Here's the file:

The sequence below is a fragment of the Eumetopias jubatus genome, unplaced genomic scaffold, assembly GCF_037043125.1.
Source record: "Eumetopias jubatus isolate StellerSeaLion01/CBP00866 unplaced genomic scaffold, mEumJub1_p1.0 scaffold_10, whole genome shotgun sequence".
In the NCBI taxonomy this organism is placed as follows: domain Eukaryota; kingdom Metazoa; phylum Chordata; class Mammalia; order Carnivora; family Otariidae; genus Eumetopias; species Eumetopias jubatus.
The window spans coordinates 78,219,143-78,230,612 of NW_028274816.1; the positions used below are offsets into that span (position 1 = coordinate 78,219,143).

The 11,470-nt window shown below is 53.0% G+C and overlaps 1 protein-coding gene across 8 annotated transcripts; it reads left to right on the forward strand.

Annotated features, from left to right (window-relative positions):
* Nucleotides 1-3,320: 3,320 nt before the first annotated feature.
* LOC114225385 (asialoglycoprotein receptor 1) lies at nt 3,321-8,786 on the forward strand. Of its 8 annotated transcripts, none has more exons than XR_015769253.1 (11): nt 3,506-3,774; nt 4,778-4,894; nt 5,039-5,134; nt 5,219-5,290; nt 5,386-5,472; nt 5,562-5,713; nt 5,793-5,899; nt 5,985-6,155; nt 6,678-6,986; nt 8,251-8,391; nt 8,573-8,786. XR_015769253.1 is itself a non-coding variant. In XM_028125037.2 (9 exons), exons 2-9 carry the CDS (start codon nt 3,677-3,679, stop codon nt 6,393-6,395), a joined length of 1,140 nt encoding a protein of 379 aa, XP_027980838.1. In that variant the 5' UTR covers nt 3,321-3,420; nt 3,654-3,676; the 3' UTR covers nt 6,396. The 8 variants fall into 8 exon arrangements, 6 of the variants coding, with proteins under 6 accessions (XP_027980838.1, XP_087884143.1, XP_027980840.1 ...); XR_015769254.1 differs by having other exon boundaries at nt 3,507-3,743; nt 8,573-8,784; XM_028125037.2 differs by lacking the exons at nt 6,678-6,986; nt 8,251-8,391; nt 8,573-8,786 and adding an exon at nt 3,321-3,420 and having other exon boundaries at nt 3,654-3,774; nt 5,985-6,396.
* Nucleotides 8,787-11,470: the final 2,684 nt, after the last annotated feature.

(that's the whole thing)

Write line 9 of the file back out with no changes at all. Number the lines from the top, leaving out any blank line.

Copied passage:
* Nucleotides 8,787-11,470: the final 2,684 nt, after the last annotated feature.